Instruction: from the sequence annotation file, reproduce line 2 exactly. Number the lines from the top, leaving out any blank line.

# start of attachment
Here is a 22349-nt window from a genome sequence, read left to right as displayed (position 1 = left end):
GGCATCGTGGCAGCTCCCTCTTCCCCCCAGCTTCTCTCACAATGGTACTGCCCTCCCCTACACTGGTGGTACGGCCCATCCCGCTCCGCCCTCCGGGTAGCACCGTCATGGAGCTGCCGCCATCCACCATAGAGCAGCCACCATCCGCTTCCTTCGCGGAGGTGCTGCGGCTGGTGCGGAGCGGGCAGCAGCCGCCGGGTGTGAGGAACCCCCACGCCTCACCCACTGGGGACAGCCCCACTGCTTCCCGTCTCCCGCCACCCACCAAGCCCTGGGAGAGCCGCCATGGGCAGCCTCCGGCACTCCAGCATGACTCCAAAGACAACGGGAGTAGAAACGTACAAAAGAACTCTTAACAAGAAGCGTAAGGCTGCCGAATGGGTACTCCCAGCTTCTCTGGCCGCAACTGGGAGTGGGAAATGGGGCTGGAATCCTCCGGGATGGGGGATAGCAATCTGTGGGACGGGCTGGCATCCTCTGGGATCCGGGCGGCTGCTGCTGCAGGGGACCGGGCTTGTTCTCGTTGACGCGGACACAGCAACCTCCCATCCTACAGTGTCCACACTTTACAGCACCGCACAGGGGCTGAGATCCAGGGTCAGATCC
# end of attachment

GGCATCGTGGCAGCTCCCTCTTCCCCCCAGCTTCTCTCACAATGGTACTGCCCTCCCCTACACTGGTGGTACGGCCCATCCCGCTCCGCCCTCCGGGTAGCACCGTCATGGAGCTGCCGCCATCCACCATAGAGCAGCCACCATCCGCTTCCTTCGCGGAGGTGCTGCGGCTGGTGCGGAGCGGGCAGCAGCCGCCGGGTGTGAGGAACCCCCACGCCTCACCCACTGGGGACAGCCCCACTGCTTCCCGTCTCCCGCCACCCACCAAGCCCTGGGAGAGCCGCCATGGGCAGCCTCCGGCACTCCAGCATGACTCCAAAGACAACGGGAGTAGAAACGTACAAAAGAACTCTTAACAAGAAGCGTAAGGCTGCCGAATGGGTACTCCCAGCTTCTCTGGCCGCAACTGGGAGTGGGAAATGGGGCTGGAATCCTCCGGGATGGGGGATAGCAATCTGTGGGACGGGCTGGCATCCTCTGGGATCCGGGCGGCTGCTGCTGCAGGGGACCGGGCTTGTTCTCGTTGACGCGGACACAGCAACCTCCCATCCTACAGTGTCCACACTTTACAGCACCGCACAGGGGCTGAGATCCAGGGTCAGATCC